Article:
We make decisions all the time. Some with lots of degrees of freedom, some with only a few, or even one. Sometimes we make decisions with lots of empirical evidence and experience, other times, not so much. And sometimes, we choose to not choose, but as Neil Peart said,
And assuming free will, choices have consequences. The question is, how do you know if you made a good decision or not? What do you measure to grade a decision?
At least, you should think about the information you had when you made the decision. How reliable was it? How much weight did you give it? Was the data biased? Were you biased in your interpretation of it? That doesn’t mean to exclude experience, history, or your “gut feel”, but it does mean that you need to be honest with yourself about how much you let intangibles influence your decision.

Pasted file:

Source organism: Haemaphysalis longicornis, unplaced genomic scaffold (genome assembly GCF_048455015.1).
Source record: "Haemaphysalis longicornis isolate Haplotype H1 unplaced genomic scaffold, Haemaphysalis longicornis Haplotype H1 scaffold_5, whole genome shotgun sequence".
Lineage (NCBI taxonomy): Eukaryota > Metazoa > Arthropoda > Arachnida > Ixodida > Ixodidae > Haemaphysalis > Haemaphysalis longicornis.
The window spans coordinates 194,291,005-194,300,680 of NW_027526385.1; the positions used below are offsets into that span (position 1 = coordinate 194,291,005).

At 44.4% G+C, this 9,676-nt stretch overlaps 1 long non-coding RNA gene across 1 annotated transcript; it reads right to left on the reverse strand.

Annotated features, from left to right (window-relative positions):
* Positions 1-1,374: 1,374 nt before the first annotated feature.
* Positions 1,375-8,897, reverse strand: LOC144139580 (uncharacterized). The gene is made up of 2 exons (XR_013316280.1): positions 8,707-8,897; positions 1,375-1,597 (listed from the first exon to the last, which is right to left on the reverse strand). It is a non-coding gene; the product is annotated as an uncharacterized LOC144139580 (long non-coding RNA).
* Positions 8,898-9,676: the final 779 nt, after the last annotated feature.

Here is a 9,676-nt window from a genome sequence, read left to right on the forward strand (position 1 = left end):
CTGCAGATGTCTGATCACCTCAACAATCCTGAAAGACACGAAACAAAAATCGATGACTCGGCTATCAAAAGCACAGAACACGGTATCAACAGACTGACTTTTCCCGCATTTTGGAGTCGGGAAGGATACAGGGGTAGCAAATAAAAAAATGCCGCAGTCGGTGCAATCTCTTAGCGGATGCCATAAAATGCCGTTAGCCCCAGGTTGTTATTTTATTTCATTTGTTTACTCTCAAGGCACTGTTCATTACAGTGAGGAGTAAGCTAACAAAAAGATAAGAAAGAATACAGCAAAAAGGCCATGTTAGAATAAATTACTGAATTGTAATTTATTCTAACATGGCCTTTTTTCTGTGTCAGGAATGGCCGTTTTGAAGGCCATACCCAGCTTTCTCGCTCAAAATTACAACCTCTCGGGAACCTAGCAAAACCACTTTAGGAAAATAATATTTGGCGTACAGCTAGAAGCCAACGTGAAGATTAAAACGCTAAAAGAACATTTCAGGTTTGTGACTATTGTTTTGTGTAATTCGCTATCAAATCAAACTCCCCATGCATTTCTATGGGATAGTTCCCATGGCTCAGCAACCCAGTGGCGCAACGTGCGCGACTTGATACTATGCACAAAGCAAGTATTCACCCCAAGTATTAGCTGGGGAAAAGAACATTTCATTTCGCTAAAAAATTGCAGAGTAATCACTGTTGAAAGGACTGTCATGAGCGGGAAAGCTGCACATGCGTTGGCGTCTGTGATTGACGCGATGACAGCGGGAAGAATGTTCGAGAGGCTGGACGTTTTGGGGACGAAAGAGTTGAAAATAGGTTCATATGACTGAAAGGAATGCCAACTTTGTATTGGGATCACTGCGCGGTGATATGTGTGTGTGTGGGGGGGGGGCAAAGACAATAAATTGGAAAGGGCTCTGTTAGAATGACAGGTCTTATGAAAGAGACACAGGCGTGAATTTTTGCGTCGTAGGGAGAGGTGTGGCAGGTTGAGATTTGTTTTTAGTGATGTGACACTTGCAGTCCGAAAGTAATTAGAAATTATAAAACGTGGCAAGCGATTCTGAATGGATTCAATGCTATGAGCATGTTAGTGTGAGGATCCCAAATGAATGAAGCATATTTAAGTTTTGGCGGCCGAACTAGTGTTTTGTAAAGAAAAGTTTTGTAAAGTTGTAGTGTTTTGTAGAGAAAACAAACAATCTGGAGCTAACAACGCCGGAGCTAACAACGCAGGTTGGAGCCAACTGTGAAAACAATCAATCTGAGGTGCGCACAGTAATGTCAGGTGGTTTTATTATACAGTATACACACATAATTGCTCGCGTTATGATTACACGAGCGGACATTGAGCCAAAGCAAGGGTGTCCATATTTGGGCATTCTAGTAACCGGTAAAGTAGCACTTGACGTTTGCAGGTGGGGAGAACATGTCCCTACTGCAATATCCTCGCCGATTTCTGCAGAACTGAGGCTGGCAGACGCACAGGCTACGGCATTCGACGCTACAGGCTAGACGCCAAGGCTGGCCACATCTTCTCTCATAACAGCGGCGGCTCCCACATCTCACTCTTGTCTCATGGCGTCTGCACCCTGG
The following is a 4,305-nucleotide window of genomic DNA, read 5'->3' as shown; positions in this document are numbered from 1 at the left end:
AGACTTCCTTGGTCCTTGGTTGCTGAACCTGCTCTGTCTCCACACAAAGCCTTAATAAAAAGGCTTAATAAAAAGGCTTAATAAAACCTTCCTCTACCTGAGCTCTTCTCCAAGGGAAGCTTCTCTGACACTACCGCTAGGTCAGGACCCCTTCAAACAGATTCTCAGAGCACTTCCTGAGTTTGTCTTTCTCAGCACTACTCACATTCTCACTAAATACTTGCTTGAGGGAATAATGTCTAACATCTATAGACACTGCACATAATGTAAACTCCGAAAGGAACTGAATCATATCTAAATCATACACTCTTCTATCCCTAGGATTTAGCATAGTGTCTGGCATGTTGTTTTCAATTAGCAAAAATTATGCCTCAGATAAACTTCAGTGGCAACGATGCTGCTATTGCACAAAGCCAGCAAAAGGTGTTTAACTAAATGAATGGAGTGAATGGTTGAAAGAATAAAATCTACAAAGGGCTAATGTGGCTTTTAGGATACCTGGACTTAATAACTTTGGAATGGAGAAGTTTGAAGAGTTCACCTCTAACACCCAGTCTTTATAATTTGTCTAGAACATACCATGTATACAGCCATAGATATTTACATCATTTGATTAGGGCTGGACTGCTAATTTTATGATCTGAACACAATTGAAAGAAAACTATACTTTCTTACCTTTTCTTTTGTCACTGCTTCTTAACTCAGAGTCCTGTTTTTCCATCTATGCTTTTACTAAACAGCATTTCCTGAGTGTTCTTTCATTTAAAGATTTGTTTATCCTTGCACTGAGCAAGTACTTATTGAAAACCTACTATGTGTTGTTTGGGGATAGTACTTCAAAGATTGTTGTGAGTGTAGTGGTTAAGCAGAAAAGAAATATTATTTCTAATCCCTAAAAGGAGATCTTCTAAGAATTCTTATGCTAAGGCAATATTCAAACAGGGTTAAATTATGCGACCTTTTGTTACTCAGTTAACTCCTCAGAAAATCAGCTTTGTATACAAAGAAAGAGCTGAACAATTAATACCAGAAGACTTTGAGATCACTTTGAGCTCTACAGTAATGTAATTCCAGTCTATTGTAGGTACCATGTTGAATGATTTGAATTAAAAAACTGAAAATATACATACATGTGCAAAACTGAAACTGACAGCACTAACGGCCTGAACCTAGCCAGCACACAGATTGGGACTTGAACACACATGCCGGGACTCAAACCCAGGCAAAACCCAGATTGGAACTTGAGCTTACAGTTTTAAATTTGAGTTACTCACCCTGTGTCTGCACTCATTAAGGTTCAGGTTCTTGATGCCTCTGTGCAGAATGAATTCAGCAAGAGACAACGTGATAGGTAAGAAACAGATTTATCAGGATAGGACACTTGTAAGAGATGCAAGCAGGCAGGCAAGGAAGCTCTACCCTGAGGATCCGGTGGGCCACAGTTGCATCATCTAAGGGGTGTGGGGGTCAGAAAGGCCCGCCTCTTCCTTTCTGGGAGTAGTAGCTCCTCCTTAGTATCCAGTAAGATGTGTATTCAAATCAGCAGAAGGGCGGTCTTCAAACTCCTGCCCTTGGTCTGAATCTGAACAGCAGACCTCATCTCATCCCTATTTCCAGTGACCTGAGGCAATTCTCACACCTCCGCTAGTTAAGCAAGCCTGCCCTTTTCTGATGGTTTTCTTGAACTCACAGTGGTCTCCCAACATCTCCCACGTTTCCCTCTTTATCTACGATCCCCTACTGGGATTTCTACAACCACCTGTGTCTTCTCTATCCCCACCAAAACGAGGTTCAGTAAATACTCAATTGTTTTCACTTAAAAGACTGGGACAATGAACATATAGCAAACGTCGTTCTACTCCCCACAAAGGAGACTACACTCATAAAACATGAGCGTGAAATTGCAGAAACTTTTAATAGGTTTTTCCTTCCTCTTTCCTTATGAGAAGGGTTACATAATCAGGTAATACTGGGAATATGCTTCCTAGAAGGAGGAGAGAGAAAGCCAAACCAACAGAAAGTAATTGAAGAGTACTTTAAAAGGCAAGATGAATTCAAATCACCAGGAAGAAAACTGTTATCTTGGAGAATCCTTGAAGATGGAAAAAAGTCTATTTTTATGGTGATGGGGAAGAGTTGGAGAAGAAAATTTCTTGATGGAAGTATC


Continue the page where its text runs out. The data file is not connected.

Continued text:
How much do you really need to decide? Do you need all the details, or is choosing a direction enough at this point? Often, the earlier you make a decision the less specific it needs to be. You can adjust to changes and new information. Other times, it’s a key decision that all other choices will guide off, so specificity is important.
Did you compare the cost (whatever that means) of implementing one decision or another against the potential benefits if things work out the way you want and if they go the other way? The less information and surety you have about the outcome the more important it is to think about not just the cost of implementing, but the cost of recovery.
Did you think about the impact of your decision on the decisions and plans of others? Does it work towards or against their goals? There’s no right answer, but a good decision takes those things into account.
In short, can you give a clear, logical, unbiased, and unambiguous explanation of why you choose what you did? If you did, it was probably a good decision. If you can’t go back and re-evaluate your decision and understand how you can make a better one.
And here’s an even more important point. Whether or not you made a good decision is orthogonal to the outcome of the decision.